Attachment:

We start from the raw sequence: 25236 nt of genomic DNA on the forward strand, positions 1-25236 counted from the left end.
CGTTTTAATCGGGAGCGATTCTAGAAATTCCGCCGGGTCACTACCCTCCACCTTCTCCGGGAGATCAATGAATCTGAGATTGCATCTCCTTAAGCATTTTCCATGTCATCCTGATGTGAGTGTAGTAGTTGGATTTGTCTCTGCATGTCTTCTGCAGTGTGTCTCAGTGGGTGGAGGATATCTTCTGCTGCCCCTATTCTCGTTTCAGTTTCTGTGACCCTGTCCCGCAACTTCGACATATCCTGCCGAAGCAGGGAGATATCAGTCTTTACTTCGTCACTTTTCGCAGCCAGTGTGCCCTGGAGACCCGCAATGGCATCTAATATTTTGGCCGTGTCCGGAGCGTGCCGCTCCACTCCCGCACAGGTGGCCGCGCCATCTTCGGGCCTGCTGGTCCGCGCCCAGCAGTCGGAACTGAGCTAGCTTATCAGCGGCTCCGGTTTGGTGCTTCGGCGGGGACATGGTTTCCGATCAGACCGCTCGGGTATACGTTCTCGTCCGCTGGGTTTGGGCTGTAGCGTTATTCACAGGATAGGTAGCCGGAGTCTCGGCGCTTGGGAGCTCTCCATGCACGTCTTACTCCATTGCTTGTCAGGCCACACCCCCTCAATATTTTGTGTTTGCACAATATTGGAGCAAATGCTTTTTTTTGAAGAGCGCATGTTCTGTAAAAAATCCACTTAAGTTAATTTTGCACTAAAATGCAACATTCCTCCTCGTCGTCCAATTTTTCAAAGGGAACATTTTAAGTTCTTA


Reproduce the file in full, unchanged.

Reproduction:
We start from the raw sequence: 25236 nt of genomic DNA on the forward strand, positions 1-25236 counted from the left end.
CGTTTTAATCGGGAGCGATTCTAGAAATTCCGCCGGGTCACTACCCTCCACCTTCTCCGGGAGATCAATGAATCTGAGATTGCATCTCCTTAAGCATTTTCCATGTCATCCTGATGTGAGTGTAGTAGTTGGATTTGTCTCTGCATGTCTTCTGCAGTGTGTCTCAGTGGGTGGAGGATATCTTCTGCTGCCCCTATTCTCGTTTCAGTTTCTGTGACCCTGTCCCGCAACTTCGACATATCCTGCCGAAGCAGGGAGATATCAGTCTTTACTTCGTCACTTTTCGCAGCCAGTGTGCCCTGGAGACCCGCAATGGCATCTAATATTTTGGCCGTGTCCGGAGCGTGCCGCTCCACTCCCGCACAGGTGGCCGCGCCATCTTCGGGCCTGCTGGTCCGCGCCCAGCAGTCGGAACTGAGCTAGCTTATCAGCGGCTCCGGTTTGGTGCTTCGGCGGGGACATGGTTTCCGATCAGACCGCTCGGGTATACGTTCTCGTCCGCTGGGTTTGGGCTGTAGCGTTATTCACAGGATAGGTAGCCGGAGTCTCGGCGCTTGGGAGCTCTCCATGCACGTCTTACTCCATTGCTTGTCAGGCCACACCCCCTCAATATTTTGTGTTTGCACAATATTGGAGCAAATGCTTTTTTTTGAAGAGCGCATGTTCTGTAAAAAATCCACTTAAGTTAATTTTGCACTAAAATGCAACATTCCTCCTCGTCGTCCAATTTTTCAAAGGGAACATTTTAAGTTCTTA